• Meanwhile, beat cream with vanilla and remaining 2tbsp sugar and 1 tbsp cocoa powder until it holds stiff peaks.
  • Layer pudding followed by cream, into serving bowls. You may repeat the layers. Chill for one hour and dust it with some cocoa powder before serving.
Verdict: Both adult ego and child ego gave a thumbs up after enjoying the pudding parfait. The silkiness of the choclate pudding complemented quite well with the creaminess of whipped cream. Easy to put together and dangerously addictive.

Enjoy the long weekend !


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Wednesday, May 21, 2008

Ela Ada –Sweet Rice-flour Parcels in Banana Leaf

Mother lovingly plates some leafy thin steamed Adas, carefully unfolding from the banana leaf parcel, and serves her teenager daughter with a glass of warm milk mixed with her favourite Bournvita……

Teenager makes a face…..and says.."…mm…I'm bored of this…..cant you make something else…you should have asked Acha to get some Meat rolls or burger on his way back…:( "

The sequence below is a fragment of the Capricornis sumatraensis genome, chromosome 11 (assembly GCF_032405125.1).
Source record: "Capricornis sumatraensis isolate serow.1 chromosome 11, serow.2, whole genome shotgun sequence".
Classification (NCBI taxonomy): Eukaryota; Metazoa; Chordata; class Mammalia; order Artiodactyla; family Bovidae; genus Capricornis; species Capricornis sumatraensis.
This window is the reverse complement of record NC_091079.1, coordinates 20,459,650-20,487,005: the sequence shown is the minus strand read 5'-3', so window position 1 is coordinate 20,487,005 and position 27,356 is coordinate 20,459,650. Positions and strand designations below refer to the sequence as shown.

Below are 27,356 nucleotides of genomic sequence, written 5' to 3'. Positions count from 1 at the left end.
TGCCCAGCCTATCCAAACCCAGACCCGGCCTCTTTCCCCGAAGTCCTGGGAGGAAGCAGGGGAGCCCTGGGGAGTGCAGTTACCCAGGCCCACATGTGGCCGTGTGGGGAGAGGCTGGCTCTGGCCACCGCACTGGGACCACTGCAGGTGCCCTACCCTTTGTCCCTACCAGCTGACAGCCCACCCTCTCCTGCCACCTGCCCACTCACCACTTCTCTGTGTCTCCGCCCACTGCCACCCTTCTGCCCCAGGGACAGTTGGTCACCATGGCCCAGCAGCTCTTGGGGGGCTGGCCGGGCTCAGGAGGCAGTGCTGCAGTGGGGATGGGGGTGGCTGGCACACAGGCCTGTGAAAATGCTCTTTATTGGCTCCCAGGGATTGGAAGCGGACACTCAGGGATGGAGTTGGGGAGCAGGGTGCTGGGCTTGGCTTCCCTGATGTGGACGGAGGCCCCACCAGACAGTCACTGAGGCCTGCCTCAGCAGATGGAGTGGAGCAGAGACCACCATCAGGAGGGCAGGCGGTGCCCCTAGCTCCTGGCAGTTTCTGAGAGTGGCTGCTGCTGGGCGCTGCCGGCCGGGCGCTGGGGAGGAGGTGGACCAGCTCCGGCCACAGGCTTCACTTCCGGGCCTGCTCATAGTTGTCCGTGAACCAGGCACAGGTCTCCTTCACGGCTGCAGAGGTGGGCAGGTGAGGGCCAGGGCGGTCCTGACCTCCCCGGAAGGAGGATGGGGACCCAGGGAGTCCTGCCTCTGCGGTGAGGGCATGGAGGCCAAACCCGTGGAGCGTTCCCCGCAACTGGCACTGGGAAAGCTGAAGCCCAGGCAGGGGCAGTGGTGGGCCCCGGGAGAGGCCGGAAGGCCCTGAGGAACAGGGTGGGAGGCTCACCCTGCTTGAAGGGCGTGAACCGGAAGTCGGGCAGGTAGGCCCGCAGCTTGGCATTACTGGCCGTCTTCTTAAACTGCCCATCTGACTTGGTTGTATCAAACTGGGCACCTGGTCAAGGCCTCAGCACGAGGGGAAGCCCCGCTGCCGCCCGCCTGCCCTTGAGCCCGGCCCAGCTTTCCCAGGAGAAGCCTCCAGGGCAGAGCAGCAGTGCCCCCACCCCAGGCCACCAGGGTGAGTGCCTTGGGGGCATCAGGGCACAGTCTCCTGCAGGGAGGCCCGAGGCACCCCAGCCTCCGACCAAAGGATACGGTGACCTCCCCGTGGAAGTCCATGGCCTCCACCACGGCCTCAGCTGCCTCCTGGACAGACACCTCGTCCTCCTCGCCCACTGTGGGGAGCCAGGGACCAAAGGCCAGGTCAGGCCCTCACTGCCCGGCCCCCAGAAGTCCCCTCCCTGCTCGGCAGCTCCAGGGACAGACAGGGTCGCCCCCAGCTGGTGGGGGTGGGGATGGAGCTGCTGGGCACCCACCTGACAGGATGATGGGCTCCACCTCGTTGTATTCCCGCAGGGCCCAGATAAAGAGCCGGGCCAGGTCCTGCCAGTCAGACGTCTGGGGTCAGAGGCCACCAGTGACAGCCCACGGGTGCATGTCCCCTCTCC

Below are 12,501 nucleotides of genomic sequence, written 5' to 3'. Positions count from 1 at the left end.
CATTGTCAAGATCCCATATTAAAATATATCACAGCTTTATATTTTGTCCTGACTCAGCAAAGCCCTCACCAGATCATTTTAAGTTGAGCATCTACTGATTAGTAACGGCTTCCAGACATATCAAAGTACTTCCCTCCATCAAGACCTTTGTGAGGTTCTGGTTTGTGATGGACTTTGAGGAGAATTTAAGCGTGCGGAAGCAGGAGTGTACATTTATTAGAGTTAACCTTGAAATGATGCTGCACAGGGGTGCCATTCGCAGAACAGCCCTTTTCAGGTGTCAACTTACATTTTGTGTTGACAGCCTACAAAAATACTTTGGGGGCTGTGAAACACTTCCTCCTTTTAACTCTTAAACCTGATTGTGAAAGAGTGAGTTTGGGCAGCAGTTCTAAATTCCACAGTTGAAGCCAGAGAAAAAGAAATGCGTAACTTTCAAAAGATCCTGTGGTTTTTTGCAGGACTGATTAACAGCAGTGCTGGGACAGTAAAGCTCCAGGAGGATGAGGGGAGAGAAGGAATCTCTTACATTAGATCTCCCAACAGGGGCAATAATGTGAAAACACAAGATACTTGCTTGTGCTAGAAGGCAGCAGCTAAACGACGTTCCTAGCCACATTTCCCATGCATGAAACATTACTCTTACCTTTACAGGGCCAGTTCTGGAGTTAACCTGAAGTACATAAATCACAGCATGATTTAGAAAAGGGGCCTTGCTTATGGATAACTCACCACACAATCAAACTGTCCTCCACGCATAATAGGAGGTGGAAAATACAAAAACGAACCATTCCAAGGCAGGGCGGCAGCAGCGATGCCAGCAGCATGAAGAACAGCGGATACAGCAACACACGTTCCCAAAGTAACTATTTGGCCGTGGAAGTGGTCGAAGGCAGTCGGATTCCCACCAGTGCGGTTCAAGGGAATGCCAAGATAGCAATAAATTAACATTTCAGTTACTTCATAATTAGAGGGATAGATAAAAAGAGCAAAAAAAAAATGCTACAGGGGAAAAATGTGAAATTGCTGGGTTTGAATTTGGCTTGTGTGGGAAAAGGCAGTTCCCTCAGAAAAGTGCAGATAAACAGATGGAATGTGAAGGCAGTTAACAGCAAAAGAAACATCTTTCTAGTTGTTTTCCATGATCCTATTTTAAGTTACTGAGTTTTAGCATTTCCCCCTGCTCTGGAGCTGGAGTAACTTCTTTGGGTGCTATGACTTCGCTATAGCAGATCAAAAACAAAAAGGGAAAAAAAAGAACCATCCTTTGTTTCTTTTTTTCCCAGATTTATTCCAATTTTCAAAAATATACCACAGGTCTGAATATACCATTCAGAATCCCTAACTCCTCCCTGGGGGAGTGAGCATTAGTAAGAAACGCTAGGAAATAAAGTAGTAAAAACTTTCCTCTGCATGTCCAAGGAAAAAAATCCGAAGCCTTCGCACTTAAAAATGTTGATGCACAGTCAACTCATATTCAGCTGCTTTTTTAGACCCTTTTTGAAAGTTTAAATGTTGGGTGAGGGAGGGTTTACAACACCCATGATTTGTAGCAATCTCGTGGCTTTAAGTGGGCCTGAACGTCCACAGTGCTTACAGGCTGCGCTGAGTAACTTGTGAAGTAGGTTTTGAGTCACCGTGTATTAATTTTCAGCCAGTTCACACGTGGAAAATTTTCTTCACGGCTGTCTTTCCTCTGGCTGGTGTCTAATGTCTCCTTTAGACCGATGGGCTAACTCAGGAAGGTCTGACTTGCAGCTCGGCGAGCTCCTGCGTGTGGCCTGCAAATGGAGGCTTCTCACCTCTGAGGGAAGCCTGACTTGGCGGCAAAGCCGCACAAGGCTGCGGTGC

Years later……..the same teenager now grown up , sitting in Uncle Tom's land, far-far away from her family, missing the smells from her mother's kitchen ,clinking of the steel plates, and craving for those for those steamed sweet delicacies, she picks up the phone and dials a long distance number and asks," Mummy……how do you make those ela adas ….? I cant remember the last time I had 'em…. feel like having some of 'em now…!!!"

Irony of life? Part of growing up? Lord's way of teaching us to appreciate the simplicities of life? Or just a nostalgia of a non resident Indian? Whatever that might be….there is a part of me that yearns to run to my parent's place and grab those simple pleasures of life, those simple delicacies of my homeland…….Sigh!!